Tuesday, January 22, 2013
A key finding is that half the chief fundraisers -- or “development directors” as they're known in the nonprofit world -- expect to leave their current jobs within two years due to an assortment of pressures, including a frequent feeling that they’re out on a limb because they're expected to produce results without having enough backup from bosses and boards that haven’t managed to put effective, systematic fundraising plans and approaches in place. Only 58% of the development directors rated their organizations’ fundraising as “effective” or “very effective,” compared with 83% of the chief executives, and nearly a third of the fundraisers said they’d been given “unrealistic” goals. Their average annual pay ranged from $49,141 at organizations with budgets under $1 million to $100,127 when budgets exceeded $10 million.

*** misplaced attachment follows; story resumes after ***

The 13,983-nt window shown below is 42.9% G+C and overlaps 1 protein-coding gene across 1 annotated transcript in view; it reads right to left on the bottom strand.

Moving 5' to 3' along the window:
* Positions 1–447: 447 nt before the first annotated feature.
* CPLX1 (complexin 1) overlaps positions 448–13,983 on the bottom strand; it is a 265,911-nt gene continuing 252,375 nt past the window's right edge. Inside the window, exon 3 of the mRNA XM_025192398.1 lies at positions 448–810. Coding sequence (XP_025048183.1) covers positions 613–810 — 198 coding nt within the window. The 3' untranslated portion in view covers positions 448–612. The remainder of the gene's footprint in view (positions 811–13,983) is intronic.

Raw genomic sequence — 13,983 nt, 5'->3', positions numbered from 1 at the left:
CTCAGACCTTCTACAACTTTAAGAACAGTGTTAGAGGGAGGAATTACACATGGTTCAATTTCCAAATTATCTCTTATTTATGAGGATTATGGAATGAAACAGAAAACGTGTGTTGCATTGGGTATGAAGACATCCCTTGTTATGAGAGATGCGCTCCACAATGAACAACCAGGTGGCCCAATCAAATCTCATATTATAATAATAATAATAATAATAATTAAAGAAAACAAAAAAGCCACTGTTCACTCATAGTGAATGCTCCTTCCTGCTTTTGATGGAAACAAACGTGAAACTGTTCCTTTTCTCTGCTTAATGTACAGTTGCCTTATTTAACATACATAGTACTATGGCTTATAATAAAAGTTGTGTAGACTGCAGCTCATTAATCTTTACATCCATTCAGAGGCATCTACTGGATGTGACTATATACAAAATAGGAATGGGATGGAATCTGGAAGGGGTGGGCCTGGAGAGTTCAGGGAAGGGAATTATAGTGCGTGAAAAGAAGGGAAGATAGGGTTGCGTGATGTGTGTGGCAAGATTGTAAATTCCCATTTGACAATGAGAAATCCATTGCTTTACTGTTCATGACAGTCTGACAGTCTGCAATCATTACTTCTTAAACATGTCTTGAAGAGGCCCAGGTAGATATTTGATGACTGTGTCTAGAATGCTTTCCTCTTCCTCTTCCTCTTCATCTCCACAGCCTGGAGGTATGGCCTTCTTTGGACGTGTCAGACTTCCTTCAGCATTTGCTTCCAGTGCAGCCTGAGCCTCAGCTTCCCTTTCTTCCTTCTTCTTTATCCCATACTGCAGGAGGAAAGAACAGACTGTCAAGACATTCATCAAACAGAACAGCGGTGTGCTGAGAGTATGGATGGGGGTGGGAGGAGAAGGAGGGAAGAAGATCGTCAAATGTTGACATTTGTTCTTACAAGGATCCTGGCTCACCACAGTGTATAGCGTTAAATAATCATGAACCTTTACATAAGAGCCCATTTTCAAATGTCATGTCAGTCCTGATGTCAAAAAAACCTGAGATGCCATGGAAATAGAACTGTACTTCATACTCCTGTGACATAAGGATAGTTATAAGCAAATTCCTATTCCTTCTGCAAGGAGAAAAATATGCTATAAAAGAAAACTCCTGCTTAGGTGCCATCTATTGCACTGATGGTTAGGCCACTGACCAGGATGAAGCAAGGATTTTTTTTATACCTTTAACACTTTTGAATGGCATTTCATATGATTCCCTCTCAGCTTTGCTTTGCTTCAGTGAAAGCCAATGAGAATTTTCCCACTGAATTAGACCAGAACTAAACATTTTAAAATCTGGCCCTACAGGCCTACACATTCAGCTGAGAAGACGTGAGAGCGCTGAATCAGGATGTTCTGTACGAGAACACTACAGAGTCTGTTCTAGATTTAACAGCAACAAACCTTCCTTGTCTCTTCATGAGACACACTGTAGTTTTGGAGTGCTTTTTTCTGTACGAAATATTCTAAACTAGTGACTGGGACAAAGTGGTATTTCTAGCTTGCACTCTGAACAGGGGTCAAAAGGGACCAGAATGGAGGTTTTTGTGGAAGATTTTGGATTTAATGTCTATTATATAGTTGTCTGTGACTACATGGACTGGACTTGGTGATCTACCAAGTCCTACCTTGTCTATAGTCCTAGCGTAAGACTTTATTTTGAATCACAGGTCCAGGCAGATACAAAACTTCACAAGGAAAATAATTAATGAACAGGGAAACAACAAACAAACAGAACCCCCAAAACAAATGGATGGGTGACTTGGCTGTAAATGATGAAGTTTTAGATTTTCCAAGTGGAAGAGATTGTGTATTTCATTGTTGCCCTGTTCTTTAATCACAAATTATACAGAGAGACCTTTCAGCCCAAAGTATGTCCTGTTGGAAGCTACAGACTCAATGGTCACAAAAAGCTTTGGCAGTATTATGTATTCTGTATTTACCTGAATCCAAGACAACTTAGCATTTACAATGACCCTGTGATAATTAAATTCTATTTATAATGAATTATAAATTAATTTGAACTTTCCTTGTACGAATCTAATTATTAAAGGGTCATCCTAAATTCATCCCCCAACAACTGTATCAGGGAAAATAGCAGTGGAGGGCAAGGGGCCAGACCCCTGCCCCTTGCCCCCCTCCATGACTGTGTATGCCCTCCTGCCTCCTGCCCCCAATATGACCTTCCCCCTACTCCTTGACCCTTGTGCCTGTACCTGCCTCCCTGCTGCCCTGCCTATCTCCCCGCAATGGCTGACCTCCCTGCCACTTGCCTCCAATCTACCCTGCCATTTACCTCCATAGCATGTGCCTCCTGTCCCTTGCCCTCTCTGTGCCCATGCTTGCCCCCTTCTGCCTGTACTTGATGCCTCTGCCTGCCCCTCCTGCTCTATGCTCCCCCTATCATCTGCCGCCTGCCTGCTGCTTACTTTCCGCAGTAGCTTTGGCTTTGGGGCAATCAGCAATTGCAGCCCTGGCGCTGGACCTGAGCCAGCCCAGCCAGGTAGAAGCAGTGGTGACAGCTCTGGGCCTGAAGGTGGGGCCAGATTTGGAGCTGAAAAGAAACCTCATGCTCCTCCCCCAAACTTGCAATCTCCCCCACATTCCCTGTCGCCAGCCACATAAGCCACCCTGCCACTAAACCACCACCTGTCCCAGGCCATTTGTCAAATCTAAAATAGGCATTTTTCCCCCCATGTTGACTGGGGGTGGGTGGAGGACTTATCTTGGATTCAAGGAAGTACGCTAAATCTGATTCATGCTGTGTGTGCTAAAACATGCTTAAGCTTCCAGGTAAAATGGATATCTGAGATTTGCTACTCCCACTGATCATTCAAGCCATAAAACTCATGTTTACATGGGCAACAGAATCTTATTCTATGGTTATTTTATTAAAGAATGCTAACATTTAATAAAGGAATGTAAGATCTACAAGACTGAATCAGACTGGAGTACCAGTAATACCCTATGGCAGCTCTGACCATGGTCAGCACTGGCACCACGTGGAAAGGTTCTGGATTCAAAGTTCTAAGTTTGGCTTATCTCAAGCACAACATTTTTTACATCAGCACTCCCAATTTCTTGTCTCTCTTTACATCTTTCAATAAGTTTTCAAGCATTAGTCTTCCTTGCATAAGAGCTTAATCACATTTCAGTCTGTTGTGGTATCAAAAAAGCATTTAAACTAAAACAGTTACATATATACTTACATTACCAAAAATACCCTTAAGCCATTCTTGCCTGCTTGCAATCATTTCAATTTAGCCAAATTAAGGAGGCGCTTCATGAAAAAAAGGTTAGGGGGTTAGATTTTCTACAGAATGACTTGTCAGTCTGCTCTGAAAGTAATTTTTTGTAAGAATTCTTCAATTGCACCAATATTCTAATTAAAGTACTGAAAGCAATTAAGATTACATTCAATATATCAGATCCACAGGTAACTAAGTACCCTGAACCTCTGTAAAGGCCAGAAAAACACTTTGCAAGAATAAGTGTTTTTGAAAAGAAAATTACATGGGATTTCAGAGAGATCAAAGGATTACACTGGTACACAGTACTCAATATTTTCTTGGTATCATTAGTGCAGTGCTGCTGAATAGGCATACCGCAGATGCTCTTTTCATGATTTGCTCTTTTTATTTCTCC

The report suggests that organizations typically leave the dirty job of asking for donations to one person and then put a lot of pressure on that one person to produce results. Seems a silly complaint if you ask me. After all, every Development Director I have known claim to be experts in, well, raising money! And most places actually discourage others in the organization from making money and charitable contribution pitches, lest they inadvertently bombard the target with multiple or conflicting messages. Or maybe its just that when Development Directors cultivate a potential benefactor and are ready to reel that benefactor in, they don't get the support from the top person they need. Its that top person, ultimately, that closes the deal after all.